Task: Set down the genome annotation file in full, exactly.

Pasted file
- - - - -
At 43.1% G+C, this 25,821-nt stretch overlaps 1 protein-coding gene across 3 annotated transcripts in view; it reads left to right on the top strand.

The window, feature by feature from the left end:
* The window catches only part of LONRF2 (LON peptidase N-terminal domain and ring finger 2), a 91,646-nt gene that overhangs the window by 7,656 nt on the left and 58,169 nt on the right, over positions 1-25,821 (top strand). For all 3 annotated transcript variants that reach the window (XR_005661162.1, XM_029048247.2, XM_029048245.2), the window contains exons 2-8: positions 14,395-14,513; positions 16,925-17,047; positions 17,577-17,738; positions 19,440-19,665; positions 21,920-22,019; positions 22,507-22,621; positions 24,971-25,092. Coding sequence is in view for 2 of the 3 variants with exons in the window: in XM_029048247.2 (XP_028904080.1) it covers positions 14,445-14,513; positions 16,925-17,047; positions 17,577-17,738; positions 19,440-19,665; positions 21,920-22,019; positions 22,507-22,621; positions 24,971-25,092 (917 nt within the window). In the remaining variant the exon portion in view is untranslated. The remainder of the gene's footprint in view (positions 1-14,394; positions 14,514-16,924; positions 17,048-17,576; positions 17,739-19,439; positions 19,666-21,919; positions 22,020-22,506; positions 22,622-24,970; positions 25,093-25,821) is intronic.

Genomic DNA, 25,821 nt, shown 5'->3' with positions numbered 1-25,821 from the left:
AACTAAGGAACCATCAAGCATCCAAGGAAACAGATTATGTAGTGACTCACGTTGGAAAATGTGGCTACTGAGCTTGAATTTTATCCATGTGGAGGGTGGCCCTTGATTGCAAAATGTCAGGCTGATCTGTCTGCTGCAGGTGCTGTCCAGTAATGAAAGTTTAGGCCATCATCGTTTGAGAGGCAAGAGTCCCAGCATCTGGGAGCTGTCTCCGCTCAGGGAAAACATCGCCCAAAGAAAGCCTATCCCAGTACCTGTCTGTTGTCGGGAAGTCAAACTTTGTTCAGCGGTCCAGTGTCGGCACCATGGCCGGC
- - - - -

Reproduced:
At 43.1% G+C, this 25,821-nt stretch overlaps 1 protein-coding gene across 3 annotated transcripts in view; it reads left to right on the top strand.

The window, feature by feature from the left end:
* The window catches only part of LONRF2 (LON peptidase N-terminal domain and ring finger 2), a 91,646-nt gene that overhangs the window by 7,656 nt on the left and 58,169 nt on the right, over positions 1-25,821 (top strand). For all 3 annotated transcript variants that reach the window (XR_005661162.1, XM_029048247.2, XM_029048245.2), the window contains exons 2-8: positions 14,395-14,513; positions 16,925-17,047; positions 17,577-17,738; positions 19,440-19,665; positions 21,920-22,019; positions 22,507-22,621; positions 24,971-25,092. Coding sequence is in view for 2 of the 3 variants with exons in the window: in XM_029048247.2 (XP_028904080.1) it covers positions 14,445-14,513; positions 16,925-17,047; positions 17,577-17,738; positions 19,440-19,665; positions 21,920-22,019; positions 22,507-22,621; positions 24,971-25,092 (917 nt within the window). In the remaining variant the exon portion in view is untranslated. The remainder of the gene's footprint in view (positions 1-14,394; positions 14,514-16,924; positions 17,048-17,576; positions 17,739-19,439; positions 19,666-21,919; positions 22,020-22,506; positions 22,622-24,970; positions 25,093-25,821) is intronic.

Genomic DNA, 25,821 nt, shown 5'->3' with positions numbered 1-25,821 from the left:
AACTAAGGAACCATCAAGCATCCAAGGAAACAGATTATGTAGTGACTCACGTTGGAAAATGTGGCTACTGAGCTTGAATTTTATCCATGTGGAGGGTGGCCCTTGATTGCAAAATGTCAGGCTGATCTGTCTGCTGCAGGTGCTGTCCAGTAATGAAAGTTTAGGCCATCATCGTTTGAGAGGCAAGAGTCCCAGCATCTGGGAGCTGTCTCCGCTCAGGGAAAACATCGCCCAAAGAAAGCCTATCCCAGTACCTGTCTGTTGTCGGGAAGTCAAACTTTGTTCAGCGGTCCAGTGTCGGCACCATGGCCGGC